Figuring out how to remove unwanted videos — and balancing that with free speech — is a major challenge for the future of YouTube, said Eileen Donahoe, executive director at Stanford University’s Global Digital Policy Incubator.
“It’s basically free expression on one side and the quality of discourse that’s beneficial to society on the other side,” Ms. Donahoe said. “It’s a hard problem to solve.”
YouTube declined to disclose whether the number of videos it had removed had increased from the previous quarter or what percentage of its total uploads those 8.28 million videos represented. But the company said the takedowns represented “a fraction of a percent” of YouTube’s total views during the quarter.
Betting on improvements in artificial intelligence is a common Silicon Valley approach to dealing with problematic content; Facebook has also said it is counting on A.I. tools to detect fake accounts and fake news on its platform. But critics have warned against depending too heavily on computers to replace human judgment.
It is not easy for a machine to tell the difference between, for example, a video of a real shooting and a scene from a movie. And some videos slip through the cracks, with embarrassing results. Last year, parents complained that violent or provocative videos were finding their way to YouTube Kids, an app that is supposed to contain only child-friendly content that has automatically been filtered from the main YouTube site.
YouTube has contended that the volume of videos uploaded to the site is too big of a challenge to rely only on human monitors.
Still, in December, Google said it was hiring 10,000 people in 2018 to address policy violations across its platforms. In a blog post on Monday, YouTube said it had filled the majority of the jobs that had been allotted to it, including specialists with expertise in violent extremism, counterterrorism and human rights, as well as expanding regional teams. It was not clear what YouTube’s final share of the total would be.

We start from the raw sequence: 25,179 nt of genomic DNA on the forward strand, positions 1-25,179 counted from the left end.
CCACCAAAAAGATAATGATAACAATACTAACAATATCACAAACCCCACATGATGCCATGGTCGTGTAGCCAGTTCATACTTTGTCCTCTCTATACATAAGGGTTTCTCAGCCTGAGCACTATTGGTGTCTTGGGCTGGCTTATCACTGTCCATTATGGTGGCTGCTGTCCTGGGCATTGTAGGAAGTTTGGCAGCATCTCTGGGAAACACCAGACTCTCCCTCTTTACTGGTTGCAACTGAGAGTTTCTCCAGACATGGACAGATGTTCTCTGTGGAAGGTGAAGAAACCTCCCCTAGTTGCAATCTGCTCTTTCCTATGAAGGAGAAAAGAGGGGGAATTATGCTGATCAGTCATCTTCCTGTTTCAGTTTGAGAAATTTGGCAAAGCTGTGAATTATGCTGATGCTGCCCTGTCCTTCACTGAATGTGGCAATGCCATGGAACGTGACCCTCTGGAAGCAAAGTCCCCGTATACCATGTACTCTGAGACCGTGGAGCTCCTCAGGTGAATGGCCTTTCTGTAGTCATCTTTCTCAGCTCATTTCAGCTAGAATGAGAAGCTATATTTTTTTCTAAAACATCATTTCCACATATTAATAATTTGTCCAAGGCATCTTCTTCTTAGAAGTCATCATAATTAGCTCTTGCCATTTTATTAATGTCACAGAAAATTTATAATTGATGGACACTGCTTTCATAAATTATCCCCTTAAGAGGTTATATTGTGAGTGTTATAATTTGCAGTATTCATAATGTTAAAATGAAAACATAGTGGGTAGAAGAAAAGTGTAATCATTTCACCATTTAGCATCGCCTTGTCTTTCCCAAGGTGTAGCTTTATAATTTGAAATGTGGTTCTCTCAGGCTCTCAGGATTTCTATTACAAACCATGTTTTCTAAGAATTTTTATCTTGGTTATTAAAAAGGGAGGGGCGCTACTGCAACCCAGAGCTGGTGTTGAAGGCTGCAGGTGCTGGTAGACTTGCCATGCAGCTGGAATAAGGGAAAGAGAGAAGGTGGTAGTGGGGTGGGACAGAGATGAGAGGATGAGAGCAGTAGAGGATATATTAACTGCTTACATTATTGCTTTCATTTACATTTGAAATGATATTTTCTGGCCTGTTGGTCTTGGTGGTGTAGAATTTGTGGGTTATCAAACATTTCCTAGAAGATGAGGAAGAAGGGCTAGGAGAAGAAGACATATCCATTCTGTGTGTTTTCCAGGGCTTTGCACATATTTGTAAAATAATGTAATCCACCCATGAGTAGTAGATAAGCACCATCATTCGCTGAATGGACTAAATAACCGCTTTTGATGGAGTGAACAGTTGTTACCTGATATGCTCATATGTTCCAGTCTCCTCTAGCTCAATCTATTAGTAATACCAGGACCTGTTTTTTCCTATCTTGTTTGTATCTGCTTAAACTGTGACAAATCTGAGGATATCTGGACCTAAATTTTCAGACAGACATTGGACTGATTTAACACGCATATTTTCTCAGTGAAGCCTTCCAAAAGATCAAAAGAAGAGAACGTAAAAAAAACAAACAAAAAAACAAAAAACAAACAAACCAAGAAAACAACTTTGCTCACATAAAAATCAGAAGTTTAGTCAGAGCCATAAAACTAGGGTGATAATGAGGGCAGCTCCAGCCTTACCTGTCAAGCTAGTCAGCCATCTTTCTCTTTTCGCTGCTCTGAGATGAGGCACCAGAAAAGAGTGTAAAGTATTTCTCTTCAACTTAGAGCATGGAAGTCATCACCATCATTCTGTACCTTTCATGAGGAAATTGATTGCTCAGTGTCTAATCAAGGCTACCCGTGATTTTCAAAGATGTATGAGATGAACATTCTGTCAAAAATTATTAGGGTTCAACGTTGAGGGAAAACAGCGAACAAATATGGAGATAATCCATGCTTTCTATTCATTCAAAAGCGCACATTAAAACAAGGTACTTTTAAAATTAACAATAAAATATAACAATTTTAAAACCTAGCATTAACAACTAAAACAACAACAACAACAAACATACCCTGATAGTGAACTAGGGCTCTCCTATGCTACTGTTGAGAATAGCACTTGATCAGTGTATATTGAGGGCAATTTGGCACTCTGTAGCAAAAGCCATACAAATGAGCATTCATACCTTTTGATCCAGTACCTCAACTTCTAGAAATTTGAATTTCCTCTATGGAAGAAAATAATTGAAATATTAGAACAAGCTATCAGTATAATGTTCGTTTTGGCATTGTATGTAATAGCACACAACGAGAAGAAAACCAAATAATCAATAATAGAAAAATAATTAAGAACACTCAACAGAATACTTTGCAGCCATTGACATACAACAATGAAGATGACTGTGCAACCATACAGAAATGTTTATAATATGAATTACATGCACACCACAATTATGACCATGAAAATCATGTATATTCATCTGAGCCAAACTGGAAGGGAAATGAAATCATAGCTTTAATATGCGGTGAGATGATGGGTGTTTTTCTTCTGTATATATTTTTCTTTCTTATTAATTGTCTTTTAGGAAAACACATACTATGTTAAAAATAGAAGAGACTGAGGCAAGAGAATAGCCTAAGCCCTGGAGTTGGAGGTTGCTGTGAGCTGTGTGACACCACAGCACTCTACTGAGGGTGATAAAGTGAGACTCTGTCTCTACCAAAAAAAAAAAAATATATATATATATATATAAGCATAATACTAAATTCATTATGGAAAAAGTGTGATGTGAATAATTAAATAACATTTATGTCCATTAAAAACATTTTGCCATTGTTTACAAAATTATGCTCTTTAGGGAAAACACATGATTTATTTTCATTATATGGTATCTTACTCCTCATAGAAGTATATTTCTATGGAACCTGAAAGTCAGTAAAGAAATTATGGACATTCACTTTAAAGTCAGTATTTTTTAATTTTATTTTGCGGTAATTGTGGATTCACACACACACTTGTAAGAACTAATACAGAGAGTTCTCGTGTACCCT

Still, YouTube said three-quarters of all videos flagged by computers had been removed before anyone had a chance to watch them.
The company’s machines can detect when a person tries to upload a video that has already been taken down and will prevent that video from reappearing on the site. And in some cases with videos containing nudity or misleading content, YouTube said its computer systems are adept enough to delete the video without requiring a human to review the decision.
The company said its machines are also getting better at spotting violent extremist videos, which tend to be harder to identify and have fairly small audiences.
At the start of 2017, before YouTube introduced so-called machine-learning technology to help computers identify videos associated with violent extremists, 8 percent of videos flagged and removed for that kind of content had fewer than 10 views. In the first quarter of 2018, the company said, more than half of the videos flagged and removed for violent extremism had fewer than 10 views.
Even so, users still play a meaningful role in identifying problematic content. The top three reasons users flagged videos during the quarter involved content they considered sexual, misleading or spam, and hateful or abusive.
YouTube said users had raised 30 million flags on roughly 9.3 million videos during the quarter. In total, 1.5 million videos were removed after first being flagged by users.